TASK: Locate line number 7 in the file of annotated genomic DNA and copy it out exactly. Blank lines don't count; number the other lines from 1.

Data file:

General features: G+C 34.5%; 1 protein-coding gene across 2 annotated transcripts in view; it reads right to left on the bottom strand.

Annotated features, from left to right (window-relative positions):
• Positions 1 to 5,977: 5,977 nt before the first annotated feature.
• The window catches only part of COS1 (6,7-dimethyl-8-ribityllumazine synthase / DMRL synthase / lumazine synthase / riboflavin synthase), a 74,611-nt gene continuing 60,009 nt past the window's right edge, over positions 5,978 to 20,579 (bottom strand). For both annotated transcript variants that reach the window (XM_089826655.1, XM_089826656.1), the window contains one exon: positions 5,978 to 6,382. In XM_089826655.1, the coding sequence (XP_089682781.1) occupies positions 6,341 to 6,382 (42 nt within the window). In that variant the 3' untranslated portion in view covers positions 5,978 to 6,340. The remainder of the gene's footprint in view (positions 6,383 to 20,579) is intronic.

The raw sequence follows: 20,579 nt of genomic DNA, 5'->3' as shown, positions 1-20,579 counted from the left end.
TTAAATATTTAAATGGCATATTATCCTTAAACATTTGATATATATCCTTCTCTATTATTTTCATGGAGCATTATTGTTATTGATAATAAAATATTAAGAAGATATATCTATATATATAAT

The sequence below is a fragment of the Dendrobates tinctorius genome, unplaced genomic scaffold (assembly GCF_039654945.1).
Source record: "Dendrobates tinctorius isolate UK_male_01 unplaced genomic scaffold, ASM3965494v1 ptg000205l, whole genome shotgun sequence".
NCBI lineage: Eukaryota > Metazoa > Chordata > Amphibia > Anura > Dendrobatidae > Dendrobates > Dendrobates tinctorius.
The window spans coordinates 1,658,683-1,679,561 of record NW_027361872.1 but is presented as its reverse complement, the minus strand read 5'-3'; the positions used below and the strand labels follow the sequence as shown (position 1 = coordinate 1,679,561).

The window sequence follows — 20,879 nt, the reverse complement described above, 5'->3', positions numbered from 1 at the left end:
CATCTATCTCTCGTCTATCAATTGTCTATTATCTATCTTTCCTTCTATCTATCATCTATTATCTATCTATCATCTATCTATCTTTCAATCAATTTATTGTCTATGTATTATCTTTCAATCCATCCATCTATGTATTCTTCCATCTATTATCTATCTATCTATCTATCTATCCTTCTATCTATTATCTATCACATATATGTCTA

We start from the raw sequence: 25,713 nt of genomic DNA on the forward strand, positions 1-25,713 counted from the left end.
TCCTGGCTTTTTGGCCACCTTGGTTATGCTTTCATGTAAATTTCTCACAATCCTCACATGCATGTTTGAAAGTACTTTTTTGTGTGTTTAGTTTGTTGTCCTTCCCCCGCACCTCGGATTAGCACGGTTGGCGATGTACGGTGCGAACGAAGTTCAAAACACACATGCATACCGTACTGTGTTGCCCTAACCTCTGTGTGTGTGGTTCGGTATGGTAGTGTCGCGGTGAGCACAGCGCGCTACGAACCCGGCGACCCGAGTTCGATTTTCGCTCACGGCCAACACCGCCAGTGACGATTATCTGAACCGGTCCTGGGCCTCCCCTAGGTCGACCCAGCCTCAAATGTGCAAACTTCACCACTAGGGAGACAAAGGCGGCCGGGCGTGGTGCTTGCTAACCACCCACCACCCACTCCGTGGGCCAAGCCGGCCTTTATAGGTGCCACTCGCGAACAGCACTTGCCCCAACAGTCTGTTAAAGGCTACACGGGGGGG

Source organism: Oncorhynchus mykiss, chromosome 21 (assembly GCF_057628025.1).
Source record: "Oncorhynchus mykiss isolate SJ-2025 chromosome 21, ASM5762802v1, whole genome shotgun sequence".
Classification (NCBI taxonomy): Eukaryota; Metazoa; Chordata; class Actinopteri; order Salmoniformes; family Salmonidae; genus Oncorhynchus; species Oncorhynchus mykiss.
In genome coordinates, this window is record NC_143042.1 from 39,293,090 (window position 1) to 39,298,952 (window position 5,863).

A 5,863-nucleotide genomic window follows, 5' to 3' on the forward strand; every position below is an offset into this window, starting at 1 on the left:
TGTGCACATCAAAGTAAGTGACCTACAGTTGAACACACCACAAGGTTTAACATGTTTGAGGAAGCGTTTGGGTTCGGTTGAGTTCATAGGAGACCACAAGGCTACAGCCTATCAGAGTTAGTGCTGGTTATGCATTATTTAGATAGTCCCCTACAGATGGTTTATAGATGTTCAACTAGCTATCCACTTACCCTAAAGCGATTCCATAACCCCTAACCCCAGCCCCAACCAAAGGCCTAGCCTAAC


The sequence below is a fragment of the Dendrobates tinctorius genome, unplaced genomic scaffold (assembly GCF_039654945.1).